• It will be readily appreciated that various modifications and improvements to the above-described embodiments are possible within the scope of the invention. For example, the various source connected read structures described with reference to the cells shown in FIGS. 2 to 5 can be additionally applied to any of the static 4T cells with orthogonal signal lines shown in FIGS. 12, 23 and 24.
  • Furthermore, with reference to the “orthogonal signal line” cells of FIGS. 12, 23 and 24, in further possible modified embodiments the horizontal lines nh or ph and vertical lines nv or pv can swap roles. Thus on a square array of cells it would be possible to read or write all the bits in a certain column. This can be useful e.g. to set all the bits in a set of data to be a certain value, or potentially in matrix manipulation where rotating, or transposing the data in this way is used in some signal processing and compute algorithms.

Claims (23)

1. A CMOS SRAM cell comprising two cross-coupled inverters each cross-coupled inverter comprising a pmos and an nmos transistor, a first signal line connected to the sources of each of the nmos transistors, a second signal line, parallel to the first signal line, and connected to the source of one of said pmos transistors, and a third signal line connected to the source of the other of said pmos transistors, wherein the third signal line is orthogonal to the first and second signal lines.
2. A CMOS SRAM cell comprising two cross-coupled inverters each cross-coupled inverter comprising a pmos and an rums transistor, a first signal line connected to the sources of each of the pmos transistors, a second signal line, parallel to the first signal line, and connected to the source of one of said nmos transistors, and a third signal line connected to the source of the other of said nmos transistors, wherein the third signal line is orthogonal to the first and second signal lines.
3. An array of substantially identical CMOS SRAM cells according to claim 1, wherein the array includes at least four parallel signal lines for accessing different cells in a row of the array, wherein each line of a first pair of said signal lines is connected to the sources of respective ones of the nmos transistors in said row and each line of a second pair of said signal lines is connected to the sources of respective ones of the pmos transistors in said row.
4. (Currently amended. A CMOS SRAM cell comprising two cross-coupled inverters each cross-coupled inverter comprising a pmos and an nmos transistor, a first pair of parallel signal lines comprising a first line connected to the source of one of the pmos transistors and a second line connected to the source of one of the nmos transistors, and a second pair of parallel signal lines comprising a first line connected to the source of the other of said nmos transistors and a second line connected to the source of the other of said pmos transistors and wherein said two pairs of signal lines are orthogonal.
5. A cell according to claim 1, wherein the cell further includes at least one read transistor for accessing the cell during read operations thereon.
6. A CMOS SRAM cell comprising two cross-coupled inverters, a pair of bitlines for writing data to the cell, and at least one further bitline for reading data from the cell.
7. A cell according to claim 6, wherein the cell comprises a single said further bitline for reading data from the cell.
8. A cell according to claim 7, wherein the cell further comprises a pair of write transistors for accessing the cell during write operations on the cell, and a further read transistor via which said single further bitline accesses the cell during read operations on the cell.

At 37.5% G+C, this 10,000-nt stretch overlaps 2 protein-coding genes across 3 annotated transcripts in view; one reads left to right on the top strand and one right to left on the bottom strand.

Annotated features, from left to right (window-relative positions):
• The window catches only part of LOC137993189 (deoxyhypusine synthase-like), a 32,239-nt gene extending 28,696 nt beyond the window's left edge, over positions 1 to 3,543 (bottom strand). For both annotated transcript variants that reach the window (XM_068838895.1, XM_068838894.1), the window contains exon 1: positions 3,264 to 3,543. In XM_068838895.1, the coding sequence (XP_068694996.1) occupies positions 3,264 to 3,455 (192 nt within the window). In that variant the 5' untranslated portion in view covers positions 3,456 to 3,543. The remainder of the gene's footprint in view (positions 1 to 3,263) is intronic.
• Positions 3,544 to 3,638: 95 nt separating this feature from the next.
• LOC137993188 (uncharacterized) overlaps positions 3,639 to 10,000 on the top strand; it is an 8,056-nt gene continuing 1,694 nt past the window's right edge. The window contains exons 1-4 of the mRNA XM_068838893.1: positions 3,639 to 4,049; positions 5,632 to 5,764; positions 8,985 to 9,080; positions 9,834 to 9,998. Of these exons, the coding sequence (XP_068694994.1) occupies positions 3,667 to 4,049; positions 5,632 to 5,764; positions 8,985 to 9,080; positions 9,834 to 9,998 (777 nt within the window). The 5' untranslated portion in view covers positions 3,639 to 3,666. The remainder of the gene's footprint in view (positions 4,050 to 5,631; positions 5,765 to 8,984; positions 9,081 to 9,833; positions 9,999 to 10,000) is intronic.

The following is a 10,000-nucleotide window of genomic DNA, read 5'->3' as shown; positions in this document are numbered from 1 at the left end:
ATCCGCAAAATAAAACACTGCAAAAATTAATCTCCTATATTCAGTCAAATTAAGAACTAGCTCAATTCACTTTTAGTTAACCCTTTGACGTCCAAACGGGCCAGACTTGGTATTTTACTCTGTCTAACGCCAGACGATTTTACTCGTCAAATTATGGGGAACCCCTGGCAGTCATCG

9. A cell according to claim 8, wherein the cell further includes a write wordline for controlling the pair of write transistors and a separate read wordline for controlling the read transistor.
10. A cell according to claim 9, wherein said read wordline is connected to the source of the read transistor and said read bitline is connected to the drain of the read transistor.
11. A cell according to claim 8 wherein the read transistor is a pmos transistor.
12. A cell according to claim 8, wherein the read transistor is a nmos transistor.
13. A cell according to claim 8, wherein the cell comprises a pair of said further bitlines for reading data from the cell.
14. A cell according to claim 13, wherein the cell further comprises a pair of write transistors for accessing the cell during write operations on the cell, and a further pair of read transistors via which said pair of further bitlines access the cell respectively during read operations on the cell.
15. A cell according to claim 14, wherein the cell further includes a write wordline for controlling the pair of write transistors and a separate read wordline for controlling the pair of read transistors.
16. A cell according to claim 15, wherein said read wordline is connected to the source of each of the read transistors and each said read bitline is connected to the drain of a respective one of the read transistors.
17. A cell according to claim 14, wherein the read transistors are each pmos transistors.
18. A cell according to claim 14, wherein the read transistors are each nmos transistors.
19. A cell according to claim 6, wherein each cross-coupled inverter comprises a pmos transistor and a complementary nmos transistor and the two write bitlines are connected to the sources of two like transistors respectively of the inverters.
20. A cell according to claim 19, wherein the cell further includes a write wordline connected to the sources of the other two like transistors respectively of the inverters.
21. A cell according to claim 20, wherein the cell further comprises at least one read transistor via which the or each said bitline for reading data from the cell accesses the cell during read operations on the cell.
22. A cell according to claim 21, wherein the cell further includes a dedicated read wordline for controlling the or each said read transistor.
23. A cell according to claim 22, wherein said read wordline is connected to the source of the or each said read transistor and the or each said bitline for reading data from the cell is connected to the drain of a respective said read transistor.